Guindilla de Ibarra is the name given to a variety of chilli pepper which is grown and processed mainly in the Basque Country (Guipúzcoa). It is either green or greenish-yellow, and has a narrow elongated shape and varying length, generally around 3.94 in / 10 cm. It takes its name from the Basque town of Ibarra, and is also known as Langostino de Ibarra (Ibarra king prawn). It is consumed as a pickle and it is also used to make the cocktail sticks known as banderillas in combination with other pickles.
The Guindilla de Ibarra is today recognized within the scope of the Basque Country with the Basque Food Quality stamp (Eusko Label Kalitatea), which is awarded by the Kalitatea Foundation; its production is therefore regulated by specific guidelines of a regional nature. The Kalitatea Foundation is a private organization created by the Department of Agriculture and Fisheries of the Basque Country.
It is mild, not excessively hot, and has tender flesh and a fine skin.
The Guindilla de Ibarra has a peduncle or narrow elongated stalk. It is not at all hot, and has a smooth, narrow, elongated shape, and a round section. The color is an even yellowish green with a slight shine.
The following regulatory criteria are established for products in the brand Ibarrako Piparrak - Guindillas de Ibarra with the Eusko Label stamp:
- Narrow elongated fruit, whole and firm, with a round section and the typical thickness of the walls of this variety.
- Yellowish green with a slight shine and even coloring.
- Sharp, slightly curved apex.
- Peduncle, whole, fine and long.
- Fine unbroken skin.
- Tender texture.
- Fresh unwrinkled appearance.
- Length of the edible part, between 1.97 in and 4.72 in / 5 and 12 cm.
Production / Processing method
The chilli peppers are planted between April and May, and are harvested between June and October.
Any kind of treatment must be in response to a particular problem which arises, and using products which can be rapidly eliminated and are environmentally friendly. In this case, the harvesting must be done after a period of suppression and at the optimum point of development of the product, always taking care not to damage the pepper. The Foundation establishes a list of authorized treatments at the start of every season.
The peppers are cured with a solution based on wine vinegar and salt, and in the case of products protected by the Basque quality stamp, this liquid must have the following characteristics:
- The main component of the basic liquid is diluted wine vinegar.
- The pH of this liquid must be between 3.3 and 3.6.
- It contains a maximum of 10 g of salt per liter.
- Given the product's consideration as an sharp pickle owing to the use of wine vinegar as the base liquid, the concentration of sugar measured in Brix degrees must be between 3.5 and 4.5.
The regulation recognized by the Eusko Label for the packaging process for the Guindilla de Ibarra specifies that the content must have a homogeneous coloring, variety and caliber. The packaging used must not contain any trace of withered leaves or soil residues, or any extraneous matter. It must also be hermetically sealed in such a way as to protect the product and ensure that it can be easily seen. The packaging must be tamperproof. After a minimum of 20 days the packaging is labeled. It is important to note that it cannot be labeled before this period, as it is necessary to verify that the characteristics of the product in the packaging conform to the regulation. Similarly, no more than 30 days should elapse between the packaging process and the time the product leaves the plant. The expiry date is a maximum of two years from the date of packaging. The handling, packaging and commercialization of this product can only be done in registered packaging centers in the Basque Country, as well as in plants registered with Eusko Label.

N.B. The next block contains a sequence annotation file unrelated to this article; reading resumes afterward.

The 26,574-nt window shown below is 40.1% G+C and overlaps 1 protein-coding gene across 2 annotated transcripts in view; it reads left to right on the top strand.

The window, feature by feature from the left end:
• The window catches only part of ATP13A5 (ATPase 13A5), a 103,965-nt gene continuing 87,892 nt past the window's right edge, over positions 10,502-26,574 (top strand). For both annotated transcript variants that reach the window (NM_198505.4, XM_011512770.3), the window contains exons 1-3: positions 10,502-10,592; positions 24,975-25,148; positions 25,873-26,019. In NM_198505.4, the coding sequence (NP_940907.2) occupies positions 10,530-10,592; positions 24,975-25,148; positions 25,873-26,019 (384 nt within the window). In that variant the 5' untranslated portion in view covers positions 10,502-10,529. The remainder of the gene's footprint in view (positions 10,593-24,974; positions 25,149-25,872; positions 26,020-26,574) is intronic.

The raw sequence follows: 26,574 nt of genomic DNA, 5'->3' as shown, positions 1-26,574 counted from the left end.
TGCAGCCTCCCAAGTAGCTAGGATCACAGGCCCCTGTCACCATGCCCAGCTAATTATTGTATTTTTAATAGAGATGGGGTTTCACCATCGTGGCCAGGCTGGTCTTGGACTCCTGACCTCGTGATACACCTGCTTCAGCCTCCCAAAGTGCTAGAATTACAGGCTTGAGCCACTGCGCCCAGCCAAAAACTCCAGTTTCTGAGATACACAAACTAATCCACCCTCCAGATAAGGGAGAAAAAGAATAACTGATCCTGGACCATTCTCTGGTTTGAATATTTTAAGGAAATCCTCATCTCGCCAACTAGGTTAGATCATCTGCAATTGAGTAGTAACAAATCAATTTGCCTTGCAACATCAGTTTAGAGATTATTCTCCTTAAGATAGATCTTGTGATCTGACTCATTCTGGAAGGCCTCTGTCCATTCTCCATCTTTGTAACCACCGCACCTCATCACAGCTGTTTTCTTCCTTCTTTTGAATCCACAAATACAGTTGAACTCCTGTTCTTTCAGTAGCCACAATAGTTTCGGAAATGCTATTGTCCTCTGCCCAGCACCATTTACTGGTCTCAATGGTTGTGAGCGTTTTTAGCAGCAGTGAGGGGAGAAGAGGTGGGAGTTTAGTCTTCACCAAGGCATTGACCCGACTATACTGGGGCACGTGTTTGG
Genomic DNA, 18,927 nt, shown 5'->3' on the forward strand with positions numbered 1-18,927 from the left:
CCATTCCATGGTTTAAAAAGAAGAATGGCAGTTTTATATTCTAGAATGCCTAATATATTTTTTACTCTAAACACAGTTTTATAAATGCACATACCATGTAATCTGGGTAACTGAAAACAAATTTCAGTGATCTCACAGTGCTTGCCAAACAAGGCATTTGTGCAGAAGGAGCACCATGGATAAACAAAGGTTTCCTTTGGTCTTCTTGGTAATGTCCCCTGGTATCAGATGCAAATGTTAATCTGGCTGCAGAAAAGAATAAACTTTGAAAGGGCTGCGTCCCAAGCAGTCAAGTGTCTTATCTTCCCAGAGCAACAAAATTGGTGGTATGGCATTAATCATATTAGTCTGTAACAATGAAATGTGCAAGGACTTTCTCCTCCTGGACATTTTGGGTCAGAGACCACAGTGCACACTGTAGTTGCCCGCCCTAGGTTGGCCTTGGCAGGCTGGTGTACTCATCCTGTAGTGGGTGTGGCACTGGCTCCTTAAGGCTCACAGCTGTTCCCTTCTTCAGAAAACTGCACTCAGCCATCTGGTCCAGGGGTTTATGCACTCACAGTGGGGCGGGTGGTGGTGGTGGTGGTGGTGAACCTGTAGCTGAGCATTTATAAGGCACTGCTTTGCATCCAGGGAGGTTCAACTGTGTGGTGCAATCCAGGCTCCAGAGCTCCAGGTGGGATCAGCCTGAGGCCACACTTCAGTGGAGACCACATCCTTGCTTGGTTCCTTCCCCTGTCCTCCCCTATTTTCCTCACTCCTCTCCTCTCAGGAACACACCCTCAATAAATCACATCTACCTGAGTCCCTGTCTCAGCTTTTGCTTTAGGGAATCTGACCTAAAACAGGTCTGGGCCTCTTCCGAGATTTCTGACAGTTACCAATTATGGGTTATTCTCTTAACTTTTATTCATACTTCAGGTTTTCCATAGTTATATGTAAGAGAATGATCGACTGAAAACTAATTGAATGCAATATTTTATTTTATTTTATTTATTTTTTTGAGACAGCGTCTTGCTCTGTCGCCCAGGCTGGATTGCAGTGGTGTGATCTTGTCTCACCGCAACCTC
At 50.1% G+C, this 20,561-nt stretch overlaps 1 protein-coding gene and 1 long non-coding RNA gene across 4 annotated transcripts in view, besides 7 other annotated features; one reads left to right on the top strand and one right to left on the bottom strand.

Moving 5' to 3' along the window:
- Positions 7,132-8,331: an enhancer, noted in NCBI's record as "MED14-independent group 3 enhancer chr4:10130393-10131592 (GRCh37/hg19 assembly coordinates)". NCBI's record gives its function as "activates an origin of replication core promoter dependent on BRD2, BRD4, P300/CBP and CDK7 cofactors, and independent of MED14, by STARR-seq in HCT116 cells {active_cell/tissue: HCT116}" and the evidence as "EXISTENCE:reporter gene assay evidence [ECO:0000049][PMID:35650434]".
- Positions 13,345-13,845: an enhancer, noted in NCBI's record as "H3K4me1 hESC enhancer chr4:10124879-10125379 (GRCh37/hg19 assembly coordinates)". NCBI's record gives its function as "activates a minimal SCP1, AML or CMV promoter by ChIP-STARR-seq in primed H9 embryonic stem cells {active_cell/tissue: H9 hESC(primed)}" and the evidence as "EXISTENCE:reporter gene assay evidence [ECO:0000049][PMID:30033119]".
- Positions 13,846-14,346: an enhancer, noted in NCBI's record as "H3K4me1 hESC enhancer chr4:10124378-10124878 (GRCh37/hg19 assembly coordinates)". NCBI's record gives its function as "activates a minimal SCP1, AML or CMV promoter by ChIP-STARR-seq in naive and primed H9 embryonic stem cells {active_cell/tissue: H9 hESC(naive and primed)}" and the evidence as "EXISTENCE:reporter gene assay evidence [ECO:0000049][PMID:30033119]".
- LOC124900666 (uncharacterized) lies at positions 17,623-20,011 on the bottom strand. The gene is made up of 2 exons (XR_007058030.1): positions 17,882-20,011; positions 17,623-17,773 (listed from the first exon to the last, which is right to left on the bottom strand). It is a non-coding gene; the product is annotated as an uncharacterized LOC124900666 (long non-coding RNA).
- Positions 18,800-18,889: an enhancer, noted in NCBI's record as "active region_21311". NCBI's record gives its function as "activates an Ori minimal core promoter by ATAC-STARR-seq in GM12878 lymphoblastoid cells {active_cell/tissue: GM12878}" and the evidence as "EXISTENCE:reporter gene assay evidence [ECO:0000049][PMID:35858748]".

Geography / Relief and climate
This regulation specified by the Eusko Label stamp establishes the cultivation areas in the Basque Country: low-lying land (below 1476.38 ft / 450 m), mild temperatures, high humidity and rainfall.
The Basque Country borders on the Cantabrian Sea and France to the north, the regions of Cantabria and Castile-León to the east, Castile-León and La Rioja to the south, and Navarre to the west. It is located in the easternmost part of the Cantabrian Coast of the Iberian Peninsula.
It has an area of 7,235 km2 and is divided into three provinces: Álava (3,037 km2), Vizcaya (2,217 km2) and Guipúzcoa (1,980 km2). Due to its location it is divided into two areas –known as the Atlantic and the Mediterranean faces– with the separation marked by mountain ranges (Aralar, Aizkorri and Gorbeia). This difference in climate leads to marked changes in landscape: mountains, valleys, plains, coast, etc.
The area on the Atlantic face is mountainous, as the Pyrenees come down practically to the sea. The coast of Guipúzcoa and Vizcaya is steep with numerous capes, islands and estuaries. In contrast, in Lapurdi the coast is gentler.
The region of the Basque Country is located at an altitude of between 1978.35 ft and 5088.58 ft / 603 m and 1,551 m, although most of the territory is below 4265 ft / 1,300 m. The average temperature ranges from between 43.16ºF / 6.2ºC (the average minimum temperature) and 65.84ºF / 18.8ºC (the average maximum temperature). In winter are the absolute minimum temperature ranges from 31.1ºF to 20.12ºF / -0.5ºC to -6.6 ºC in the highest parts. The absolute maximum temperature is between 69.2ºF and 100.5ºF / 20.7ºC and 38.1ºC.
The peppers are cured with a solution based on wine vinegar and salt.